Video-taped confession foundPublished 8:35am Monday, September 16, 2013
The defense team of B.J. Lewis and Steve Langham called out the state on Friday saying the district attorney’s office acted in “bad faith” in concealing a video-taped confession related to the Feb. 15, 2012, shooting death of Anna Cardwell.
Just a few days after a suppression hearing before Circuit Court Judge Ben Fuller, the district attorney’s office turned over a DVD containing an alleged video-taped confession by Joshua Caspari in relation to Cardwell’s death.
Caspari is facing a capital murder charge in the death of Cardwell.
Lewis and Langham said the taped confession was on Feb. 21 and has contested that this alleged confession should not be admitted as evidence for their client’s scheduled trial.
“On July 25 we were told there was a video, and it no longer existed,” Langham told the court. “Then two months later there’s a video-taped confession from Feb. 21 that all of a sudden shows up?”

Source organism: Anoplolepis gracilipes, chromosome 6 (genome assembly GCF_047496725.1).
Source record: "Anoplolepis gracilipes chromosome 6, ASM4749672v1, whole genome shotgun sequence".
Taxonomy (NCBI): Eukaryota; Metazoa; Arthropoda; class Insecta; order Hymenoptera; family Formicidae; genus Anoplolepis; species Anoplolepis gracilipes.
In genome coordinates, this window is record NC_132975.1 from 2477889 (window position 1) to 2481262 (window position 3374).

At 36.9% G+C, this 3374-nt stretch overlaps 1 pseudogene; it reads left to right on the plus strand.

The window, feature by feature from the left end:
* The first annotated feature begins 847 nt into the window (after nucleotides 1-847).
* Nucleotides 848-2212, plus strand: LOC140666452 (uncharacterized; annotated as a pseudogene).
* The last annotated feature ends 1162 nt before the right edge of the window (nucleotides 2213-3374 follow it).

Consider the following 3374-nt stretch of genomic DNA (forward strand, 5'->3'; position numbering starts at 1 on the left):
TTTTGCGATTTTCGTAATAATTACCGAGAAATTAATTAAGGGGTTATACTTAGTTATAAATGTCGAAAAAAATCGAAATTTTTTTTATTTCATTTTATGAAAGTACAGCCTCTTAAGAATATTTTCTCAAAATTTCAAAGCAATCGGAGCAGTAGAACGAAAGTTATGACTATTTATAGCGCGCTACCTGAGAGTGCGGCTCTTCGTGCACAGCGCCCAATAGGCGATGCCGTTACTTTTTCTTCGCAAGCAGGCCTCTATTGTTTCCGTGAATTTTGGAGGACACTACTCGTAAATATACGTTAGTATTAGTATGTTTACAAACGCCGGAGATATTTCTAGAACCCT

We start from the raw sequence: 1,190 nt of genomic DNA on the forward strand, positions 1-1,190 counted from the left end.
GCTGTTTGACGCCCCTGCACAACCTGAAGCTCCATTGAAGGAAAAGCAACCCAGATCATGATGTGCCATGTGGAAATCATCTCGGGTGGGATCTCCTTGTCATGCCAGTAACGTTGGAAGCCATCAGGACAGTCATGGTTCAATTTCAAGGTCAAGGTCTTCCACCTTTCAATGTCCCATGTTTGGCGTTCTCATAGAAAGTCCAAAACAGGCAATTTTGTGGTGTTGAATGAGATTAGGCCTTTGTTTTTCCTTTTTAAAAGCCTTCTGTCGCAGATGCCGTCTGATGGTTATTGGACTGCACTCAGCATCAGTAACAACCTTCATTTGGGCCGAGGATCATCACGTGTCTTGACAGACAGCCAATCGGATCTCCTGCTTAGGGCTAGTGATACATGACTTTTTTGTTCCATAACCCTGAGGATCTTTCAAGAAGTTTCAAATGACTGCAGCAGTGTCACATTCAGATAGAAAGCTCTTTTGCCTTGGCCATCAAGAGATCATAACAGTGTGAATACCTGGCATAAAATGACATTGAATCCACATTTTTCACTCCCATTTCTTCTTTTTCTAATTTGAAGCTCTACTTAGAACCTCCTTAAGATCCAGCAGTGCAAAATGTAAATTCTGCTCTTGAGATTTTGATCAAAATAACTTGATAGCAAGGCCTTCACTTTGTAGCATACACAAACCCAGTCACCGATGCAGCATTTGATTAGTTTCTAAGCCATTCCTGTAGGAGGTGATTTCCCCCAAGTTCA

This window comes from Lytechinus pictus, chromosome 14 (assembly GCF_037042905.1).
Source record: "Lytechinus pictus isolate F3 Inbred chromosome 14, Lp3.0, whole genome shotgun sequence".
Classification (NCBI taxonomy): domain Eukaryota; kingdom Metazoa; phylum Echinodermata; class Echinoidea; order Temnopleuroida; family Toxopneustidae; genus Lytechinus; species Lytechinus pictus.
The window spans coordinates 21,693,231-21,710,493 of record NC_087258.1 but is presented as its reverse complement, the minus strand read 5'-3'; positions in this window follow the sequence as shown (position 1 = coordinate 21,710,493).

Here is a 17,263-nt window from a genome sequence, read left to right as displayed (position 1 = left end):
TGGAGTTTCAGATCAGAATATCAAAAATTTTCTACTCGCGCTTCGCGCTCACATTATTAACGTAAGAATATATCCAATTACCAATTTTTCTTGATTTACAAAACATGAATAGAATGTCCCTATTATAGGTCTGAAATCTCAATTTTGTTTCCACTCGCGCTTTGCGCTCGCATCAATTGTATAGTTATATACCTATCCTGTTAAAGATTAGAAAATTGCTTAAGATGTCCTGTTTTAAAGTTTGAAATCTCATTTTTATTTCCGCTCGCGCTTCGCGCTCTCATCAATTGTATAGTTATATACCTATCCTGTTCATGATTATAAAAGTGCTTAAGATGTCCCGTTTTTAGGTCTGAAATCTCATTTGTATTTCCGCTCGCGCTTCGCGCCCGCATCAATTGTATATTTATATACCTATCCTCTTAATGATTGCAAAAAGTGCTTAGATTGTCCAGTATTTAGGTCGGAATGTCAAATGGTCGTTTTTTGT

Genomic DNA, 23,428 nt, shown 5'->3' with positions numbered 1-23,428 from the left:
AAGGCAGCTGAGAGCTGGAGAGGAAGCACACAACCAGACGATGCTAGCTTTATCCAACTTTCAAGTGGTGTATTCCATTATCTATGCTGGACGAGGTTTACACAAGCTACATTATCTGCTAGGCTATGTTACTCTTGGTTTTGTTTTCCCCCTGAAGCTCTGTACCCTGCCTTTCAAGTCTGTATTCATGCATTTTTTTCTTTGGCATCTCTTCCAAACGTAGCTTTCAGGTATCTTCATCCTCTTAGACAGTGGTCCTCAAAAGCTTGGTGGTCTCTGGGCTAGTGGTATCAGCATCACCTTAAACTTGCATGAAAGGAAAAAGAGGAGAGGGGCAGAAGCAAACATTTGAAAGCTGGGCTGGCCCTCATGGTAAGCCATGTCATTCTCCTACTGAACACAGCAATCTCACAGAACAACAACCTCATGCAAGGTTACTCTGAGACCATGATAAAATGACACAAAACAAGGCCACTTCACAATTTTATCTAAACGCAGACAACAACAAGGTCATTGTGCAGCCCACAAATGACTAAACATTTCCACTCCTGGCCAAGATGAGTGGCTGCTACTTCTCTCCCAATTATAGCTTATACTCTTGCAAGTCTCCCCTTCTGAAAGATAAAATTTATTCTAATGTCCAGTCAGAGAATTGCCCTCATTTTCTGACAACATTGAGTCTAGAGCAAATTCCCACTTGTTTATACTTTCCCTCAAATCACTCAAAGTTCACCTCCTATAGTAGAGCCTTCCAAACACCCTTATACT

Langham and Lewis further stated that Steve Houts, who was previously part of Caspari’s defense team until Houts accepted a post in the state attorney general’s office, submitted a sworn affidavit saying that he had no knowledge of any video-taped confession by his former client made five days after the shooting death of Cardwell.
Fuller called the video-taped recording “devastating.”
Caspari’s defense team contends the alleged video-taped confession on Feb. 21 nor the written confession — of which all but one sentence was written by Elmore County Sheriff’s investigator Troy Evans — on Feb. 16 should be allowed as evidence.
Fuller said he will rule on the motions by the end of this weekend.
Fuller also granted a three week extension as requested by the defense, so the trial is scheduled to begin Oct. 28.